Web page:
ZIMBABWE – Efforts towards dairy self-sufficiency in Zimbabwe have started bearing fruits with local production rising to 91.4 million litres in 2022 from 79.6 million in the year prior.

The higher milk output comes from a growing national herd population which has grown to 39,000 heads of cattle.

This growth has been attributed to the government’s multiple initiatives as revealed by the Lands, Agriculture, Fisheries, Water and Rural Development permanent secretary Dr John Basera.

The spike in local production has caused a 17% drop in milk powder imports from 8.9 million kgs in 2021 to 7.4 million kgs in 2022, according to Dr Basera.

During the presentation of the 2023 national budget, the Finance and economic development Minister, Prof. Mthuli Ncube announced a significant initiative from the government toward the revitalization of the dairy sector.

The professor said, “In line with the objectives of NDS1, there was a need to gradually substitute imports through increased production, coupled with the simultaneous increase in the uptake of raw milk by processing companies from the current level of 70 million litres to 130 million per annum by 2025.”

To achieve this goal, Prof Mthuli urged dairy processors to increase their uptake of raw milk from smallholder farmers and increase their support to out-grower schemes so as to help build the stock of the dairy herd.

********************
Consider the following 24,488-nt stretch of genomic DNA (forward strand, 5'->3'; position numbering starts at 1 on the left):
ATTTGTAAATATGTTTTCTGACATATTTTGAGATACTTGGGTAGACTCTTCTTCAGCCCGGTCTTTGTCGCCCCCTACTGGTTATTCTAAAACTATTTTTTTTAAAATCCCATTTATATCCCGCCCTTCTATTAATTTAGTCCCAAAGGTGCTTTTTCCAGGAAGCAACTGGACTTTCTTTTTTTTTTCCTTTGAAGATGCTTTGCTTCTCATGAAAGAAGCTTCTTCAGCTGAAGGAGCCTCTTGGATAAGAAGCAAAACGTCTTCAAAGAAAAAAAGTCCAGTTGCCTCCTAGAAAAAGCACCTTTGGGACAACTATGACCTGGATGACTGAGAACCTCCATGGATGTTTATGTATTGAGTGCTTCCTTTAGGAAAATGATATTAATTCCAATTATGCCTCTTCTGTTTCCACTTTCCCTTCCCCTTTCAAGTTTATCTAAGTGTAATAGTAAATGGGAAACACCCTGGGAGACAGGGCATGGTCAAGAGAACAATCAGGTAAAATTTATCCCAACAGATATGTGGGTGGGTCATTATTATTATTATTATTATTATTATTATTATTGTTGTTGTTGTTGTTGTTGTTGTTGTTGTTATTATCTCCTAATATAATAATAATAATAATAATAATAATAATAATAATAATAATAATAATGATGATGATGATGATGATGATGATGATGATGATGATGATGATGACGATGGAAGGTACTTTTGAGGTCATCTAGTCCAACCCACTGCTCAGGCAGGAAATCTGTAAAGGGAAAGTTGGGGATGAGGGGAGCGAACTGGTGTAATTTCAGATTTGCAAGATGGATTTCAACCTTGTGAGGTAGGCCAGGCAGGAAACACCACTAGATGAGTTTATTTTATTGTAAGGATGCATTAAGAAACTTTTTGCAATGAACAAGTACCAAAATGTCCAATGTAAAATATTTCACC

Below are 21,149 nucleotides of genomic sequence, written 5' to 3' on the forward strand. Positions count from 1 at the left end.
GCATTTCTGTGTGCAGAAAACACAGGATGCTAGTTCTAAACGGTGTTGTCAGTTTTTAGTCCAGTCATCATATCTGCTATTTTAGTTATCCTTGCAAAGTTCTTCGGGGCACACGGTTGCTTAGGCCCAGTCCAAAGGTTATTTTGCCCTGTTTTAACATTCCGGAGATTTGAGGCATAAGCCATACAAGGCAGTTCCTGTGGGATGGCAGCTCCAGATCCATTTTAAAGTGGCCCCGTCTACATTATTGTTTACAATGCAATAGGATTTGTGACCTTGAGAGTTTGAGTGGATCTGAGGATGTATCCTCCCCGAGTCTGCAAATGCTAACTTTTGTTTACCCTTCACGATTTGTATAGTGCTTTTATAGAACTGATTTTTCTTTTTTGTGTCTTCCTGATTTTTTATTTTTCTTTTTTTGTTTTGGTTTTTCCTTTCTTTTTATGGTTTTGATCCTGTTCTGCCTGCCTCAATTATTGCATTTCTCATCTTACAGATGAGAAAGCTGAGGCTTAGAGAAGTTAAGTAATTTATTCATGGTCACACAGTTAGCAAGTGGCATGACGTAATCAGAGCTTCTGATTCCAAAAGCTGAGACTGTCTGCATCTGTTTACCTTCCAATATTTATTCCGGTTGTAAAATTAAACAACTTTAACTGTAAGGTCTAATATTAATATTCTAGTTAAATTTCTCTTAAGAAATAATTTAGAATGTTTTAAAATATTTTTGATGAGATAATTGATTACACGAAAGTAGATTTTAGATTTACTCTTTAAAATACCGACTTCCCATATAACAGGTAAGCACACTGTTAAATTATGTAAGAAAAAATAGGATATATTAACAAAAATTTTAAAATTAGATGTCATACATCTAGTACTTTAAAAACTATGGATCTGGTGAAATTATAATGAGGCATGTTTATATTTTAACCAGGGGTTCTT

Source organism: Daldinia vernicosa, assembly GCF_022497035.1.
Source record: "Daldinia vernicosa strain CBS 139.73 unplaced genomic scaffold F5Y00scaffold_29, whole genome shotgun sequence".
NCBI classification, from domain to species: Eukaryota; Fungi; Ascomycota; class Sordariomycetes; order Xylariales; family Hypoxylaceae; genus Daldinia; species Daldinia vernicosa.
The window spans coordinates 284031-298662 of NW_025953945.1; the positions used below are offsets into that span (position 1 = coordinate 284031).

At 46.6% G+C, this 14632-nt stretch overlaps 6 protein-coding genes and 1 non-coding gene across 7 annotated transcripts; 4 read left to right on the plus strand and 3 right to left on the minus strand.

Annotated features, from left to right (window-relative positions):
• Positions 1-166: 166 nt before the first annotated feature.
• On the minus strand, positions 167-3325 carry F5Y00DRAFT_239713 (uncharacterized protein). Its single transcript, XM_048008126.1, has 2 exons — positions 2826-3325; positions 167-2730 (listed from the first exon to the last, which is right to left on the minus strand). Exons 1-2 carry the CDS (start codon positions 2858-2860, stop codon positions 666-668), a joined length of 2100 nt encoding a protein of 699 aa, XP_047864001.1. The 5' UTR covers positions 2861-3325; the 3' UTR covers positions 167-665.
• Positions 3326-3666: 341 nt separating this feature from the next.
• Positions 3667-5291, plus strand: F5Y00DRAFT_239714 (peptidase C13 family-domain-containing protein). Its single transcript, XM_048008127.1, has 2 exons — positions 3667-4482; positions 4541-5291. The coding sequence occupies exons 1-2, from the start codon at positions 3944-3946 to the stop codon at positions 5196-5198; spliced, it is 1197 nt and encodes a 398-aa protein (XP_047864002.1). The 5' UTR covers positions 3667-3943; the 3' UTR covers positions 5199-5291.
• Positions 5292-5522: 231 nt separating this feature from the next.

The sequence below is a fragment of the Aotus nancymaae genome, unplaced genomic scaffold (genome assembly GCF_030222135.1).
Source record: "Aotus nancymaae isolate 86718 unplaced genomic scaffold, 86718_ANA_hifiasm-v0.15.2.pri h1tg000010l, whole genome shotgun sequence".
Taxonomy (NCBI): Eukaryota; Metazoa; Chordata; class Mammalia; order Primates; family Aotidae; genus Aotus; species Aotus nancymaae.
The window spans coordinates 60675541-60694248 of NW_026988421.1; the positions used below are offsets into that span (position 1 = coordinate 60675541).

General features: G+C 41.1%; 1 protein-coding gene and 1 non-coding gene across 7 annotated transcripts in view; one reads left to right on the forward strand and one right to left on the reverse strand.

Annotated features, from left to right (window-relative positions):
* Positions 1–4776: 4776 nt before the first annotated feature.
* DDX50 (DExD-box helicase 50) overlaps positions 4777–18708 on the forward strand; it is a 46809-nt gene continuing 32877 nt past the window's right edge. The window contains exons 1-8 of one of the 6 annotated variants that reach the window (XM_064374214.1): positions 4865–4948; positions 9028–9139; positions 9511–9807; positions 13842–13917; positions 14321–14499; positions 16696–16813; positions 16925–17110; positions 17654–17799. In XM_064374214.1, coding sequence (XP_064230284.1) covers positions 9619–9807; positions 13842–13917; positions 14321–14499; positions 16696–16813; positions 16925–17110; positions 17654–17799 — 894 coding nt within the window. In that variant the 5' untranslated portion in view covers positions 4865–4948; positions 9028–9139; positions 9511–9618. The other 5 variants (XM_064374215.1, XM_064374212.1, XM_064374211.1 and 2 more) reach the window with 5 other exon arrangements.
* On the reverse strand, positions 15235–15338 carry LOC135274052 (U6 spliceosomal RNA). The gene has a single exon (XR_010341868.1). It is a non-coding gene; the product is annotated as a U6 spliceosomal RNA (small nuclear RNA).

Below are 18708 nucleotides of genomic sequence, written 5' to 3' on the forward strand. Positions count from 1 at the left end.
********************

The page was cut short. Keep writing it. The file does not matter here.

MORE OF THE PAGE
In line with that, the government also proposed to gradually reduce milk powder and cheese imports in a sliding scale manner starting at 75% in 2023 to 50% in 2024 and 25% in 2025.

This move was applauded by many stakeholders in the dairy industry value chain with Dr Reneth Mano, the Livestock and Meat Advisory Council administrator noting that the program “will a long way to capacitate local producers.”

The administrator, however, called for increased payments made to local producers for their raw milk.  The price is currently US$0.38 per litre and according to him, it will not assist in the herd rebuilding exercise.

He believes that an increase to US$0.65 is better suited to enable local producers to afford production costs and therefore grow their herds.

There was a 5% levy on the value of imported dairy products introduced by professor Ncube during the 2022 national budget presentation, Dr Mano suggests that these funds be used for breeder stock multiplication from breeder farmers identified in the country.

To improve production, Dr Mano revealed that he had proposed to the Agriculture and Rural Development Advisory Services(ARDAS) for five to seven major breeders of cows to be identified for the production of pure and cross breeds.

This he says would improve the genetic makeup of the cows in Zimbabwe and in the long term “ensure that heifers are available locally at competitive prices.”

For all the latest food industry news from Africa and the World, subscribe to our NEWSLETTER, follow us on Twitter and LinkedIn, like us on Facebook and subscribe to our YouTube channel.